io.Readerwhen we've opened files, encoded JSON and various other common tasks. It's a simple abstraction over reading data from something
io.Readeryou can gain a lot of re-use from the standard library, it's a very commonly used abstraction (along with its counterpart
contextto provide cancellation. This is especially useful if you're performing tasks which may be computationally expensive and you want to be able to stop them.
io.Readeryou have no guarantees over speed, it could take 1 nanosecond or hundreds of hours. You might find it useful to be able to cancel these kind of tasks in your own application and that's what Mat and David wrote about.
io.Reader) to solve this problem.
io.Readerso it can be cancelled.
io.Readeryou're usually supplying it to some other function and you don't really concern yourself with the details; such as
io.Readerwith "ABCDEF", when I send a cancel signal half-way through I when I try to continue to read I get nothing else so all I get is "ABC"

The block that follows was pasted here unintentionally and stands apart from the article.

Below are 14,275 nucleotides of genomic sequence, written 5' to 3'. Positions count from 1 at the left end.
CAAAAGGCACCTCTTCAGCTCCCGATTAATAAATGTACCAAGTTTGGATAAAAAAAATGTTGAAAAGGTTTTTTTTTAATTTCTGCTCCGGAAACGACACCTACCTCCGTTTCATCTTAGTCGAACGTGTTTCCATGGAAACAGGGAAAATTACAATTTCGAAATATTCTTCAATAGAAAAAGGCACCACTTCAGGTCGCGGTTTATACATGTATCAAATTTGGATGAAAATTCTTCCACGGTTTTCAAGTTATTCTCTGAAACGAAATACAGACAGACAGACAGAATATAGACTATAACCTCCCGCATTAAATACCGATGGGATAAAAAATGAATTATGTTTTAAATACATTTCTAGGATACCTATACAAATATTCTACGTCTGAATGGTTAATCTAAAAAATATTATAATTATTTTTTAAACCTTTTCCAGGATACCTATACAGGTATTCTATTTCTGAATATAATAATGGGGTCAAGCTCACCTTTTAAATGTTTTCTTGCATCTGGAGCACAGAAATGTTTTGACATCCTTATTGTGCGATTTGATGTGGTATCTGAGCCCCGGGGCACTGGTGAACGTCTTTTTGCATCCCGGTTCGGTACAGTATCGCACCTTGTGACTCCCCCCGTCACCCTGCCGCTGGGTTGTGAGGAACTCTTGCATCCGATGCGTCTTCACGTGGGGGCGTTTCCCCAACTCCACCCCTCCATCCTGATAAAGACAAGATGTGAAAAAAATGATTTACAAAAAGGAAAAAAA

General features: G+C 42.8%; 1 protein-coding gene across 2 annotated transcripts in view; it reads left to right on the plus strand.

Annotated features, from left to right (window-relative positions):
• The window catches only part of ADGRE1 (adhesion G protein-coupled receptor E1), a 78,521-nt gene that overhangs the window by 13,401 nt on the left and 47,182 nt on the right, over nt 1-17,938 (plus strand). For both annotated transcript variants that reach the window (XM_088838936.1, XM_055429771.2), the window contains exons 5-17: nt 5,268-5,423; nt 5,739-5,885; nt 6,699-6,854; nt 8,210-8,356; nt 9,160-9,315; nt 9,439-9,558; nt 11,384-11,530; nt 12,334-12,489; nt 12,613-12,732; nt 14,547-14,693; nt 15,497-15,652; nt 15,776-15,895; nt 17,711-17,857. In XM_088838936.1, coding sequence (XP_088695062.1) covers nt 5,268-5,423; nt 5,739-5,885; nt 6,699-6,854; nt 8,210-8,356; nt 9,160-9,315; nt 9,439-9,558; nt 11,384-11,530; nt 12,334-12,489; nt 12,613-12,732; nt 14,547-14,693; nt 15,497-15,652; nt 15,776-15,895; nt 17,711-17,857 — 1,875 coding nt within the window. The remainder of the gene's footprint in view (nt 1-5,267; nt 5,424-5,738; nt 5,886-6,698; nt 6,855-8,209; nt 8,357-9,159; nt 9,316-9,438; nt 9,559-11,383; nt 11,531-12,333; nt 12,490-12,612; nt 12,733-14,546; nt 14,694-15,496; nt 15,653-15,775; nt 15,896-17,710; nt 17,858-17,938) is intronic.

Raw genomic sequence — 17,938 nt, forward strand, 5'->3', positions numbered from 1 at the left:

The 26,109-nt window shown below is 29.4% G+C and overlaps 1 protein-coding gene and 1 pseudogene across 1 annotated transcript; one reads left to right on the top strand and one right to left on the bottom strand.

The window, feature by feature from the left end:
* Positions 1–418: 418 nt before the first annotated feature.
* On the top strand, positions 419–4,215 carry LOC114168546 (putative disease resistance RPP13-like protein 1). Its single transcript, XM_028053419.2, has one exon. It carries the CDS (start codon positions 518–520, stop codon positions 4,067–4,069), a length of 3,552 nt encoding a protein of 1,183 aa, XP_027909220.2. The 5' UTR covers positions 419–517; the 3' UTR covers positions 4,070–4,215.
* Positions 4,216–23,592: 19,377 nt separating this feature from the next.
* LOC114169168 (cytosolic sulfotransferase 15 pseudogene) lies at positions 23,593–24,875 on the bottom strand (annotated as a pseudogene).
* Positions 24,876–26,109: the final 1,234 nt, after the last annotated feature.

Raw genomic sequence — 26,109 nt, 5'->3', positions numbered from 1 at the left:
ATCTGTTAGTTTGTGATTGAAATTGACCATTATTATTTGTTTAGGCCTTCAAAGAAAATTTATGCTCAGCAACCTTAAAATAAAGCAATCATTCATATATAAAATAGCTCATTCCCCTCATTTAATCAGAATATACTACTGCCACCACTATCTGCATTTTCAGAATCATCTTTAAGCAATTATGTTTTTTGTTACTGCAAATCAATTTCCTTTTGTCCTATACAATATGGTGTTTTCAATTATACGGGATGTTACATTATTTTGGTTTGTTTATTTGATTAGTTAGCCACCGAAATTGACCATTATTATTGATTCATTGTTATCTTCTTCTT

Readmethod will read the contents it has into a
bytethat we supply.
io.Readerfrom a string with some data
io.Readerwe pass in
io.Readerand this test will give us confidence as we move forward.
context.Contextwith cancellation so we can
cancelafter the first read
ctxto our function
cancelnothing was read
io.Readerthat we read from and the
context.Contextso let's create that and try and return it from our function instead of the original
io.Reader) so let's add the method.
context.Contextto see if it has been cancelled.
context.Context. This allows callers of the code to inspect the various reasons cancellation has occurred and this is covered more in the original post.
In software engineering, the delegation pattern is an object-oriented design pattern that allows object composition to achieve the same code reuse as inheritance.